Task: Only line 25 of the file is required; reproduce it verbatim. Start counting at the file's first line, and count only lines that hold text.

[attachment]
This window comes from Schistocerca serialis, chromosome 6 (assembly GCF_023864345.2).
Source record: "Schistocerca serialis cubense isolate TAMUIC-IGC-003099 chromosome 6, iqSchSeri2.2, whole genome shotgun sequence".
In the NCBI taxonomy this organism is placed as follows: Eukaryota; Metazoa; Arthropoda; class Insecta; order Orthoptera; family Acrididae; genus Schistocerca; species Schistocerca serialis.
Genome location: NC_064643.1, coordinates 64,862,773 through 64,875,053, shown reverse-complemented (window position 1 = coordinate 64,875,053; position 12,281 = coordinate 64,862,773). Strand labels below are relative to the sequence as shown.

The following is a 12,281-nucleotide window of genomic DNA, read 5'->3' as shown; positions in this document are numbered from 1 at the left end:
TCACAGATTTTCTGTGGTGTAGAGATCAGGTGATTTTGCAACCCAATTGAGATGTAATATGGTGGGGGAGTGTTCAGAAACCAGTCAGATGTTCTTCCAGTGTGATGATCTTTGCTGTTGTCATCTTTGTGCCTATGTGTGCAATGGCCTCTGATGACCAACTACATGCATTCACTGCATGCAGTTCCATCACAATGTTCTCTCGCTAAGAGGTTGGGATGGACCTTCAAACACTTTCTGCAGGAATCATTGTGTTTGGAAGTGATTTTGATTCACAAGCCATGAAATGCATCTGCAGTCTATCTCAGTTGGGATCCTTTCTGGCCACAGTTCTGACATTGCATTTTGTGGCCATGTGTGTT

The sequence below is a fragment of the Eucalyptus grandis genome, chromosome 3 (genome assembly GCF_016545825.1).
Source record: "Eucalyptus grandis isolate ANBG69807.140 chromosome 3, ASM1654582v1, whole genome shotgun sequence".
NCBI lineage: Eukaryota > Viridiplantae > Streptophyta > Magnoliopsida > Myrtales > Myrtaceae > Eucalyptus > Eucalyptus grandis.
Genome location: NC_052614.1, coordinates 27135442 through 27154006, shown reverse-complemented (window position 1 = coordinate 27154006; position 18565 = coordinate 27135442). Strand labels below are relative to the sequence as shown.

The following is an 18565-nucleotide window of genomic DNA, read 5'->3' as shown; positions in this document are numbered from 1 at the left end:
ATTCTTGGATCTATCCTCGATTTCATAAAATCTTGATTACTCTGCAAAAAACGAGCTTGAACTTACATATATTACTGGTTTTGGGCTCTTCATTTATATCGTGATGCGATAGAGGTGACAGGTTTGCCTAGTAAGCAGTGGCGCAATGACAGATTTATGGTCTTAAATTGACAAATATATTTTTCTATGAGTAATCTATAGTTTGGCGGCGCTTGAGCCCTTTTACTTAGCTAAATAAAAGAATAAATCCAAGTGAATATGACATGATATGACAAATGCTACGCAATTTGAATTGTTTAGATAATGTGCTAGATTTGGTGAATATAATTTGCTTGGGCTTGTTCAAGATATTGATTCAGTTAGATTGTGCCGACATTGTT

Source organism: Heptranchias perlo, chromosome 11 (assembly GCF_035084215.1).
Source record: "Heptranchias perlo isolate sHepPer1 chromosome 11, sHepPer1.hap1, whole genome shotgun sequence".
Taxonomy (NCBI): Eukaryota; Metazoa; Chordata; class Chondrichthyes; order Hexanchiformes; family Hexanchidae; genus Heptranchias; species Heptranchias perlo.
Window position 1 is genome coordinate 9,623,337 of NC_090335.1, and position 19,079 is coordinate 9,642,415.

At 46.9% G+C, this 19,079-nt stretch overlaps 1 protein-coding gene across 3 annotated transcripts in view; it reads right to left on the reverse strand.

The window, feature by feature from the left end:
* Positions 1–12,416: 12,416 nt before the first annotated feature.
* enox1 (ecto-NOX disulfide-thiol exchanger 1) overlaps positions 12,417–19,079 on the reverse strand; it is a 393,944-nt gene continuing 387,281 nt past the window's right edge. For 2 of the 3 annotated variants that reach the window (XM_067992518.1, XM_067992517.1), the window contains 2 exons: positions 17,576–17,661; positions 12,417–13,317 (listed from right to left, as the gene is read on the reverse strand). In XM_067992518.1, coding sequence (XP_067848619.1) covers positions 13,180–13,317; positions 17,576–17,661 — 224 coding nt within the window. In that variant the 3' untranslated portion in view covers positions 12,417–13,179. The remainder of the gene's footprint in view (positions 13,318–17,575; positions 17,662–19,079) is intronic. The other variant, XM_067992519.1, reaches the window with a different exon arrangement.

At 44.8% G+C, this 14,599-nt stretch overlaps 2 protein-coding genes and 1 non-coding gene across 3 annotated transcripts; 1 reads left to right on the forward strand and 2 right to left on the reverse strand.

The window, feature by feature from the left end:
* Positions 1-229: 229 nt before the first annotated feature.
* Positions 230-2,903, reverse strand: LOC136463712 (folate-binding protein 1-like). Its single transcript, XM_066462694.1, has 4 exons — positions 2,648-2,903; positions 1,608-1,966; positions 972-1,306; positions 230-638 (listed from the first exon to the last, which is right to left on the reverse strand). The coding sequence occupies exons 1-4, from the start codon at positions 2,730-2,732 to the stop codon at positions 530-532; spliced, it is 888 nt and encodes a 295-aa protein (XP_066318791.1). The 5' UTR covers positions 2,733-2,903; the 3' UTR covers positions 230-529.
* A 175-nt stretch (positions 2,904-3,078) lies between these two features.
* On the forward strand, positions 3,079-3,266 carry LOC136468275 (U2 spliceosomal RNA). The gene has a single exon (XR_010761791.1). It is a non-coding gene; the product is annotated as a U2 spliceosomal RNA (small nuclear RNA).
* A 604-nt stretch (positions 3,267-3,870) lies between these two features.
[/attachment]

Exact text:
* A 175-nt stretch (positions 2,904-3,078) lies between these two features.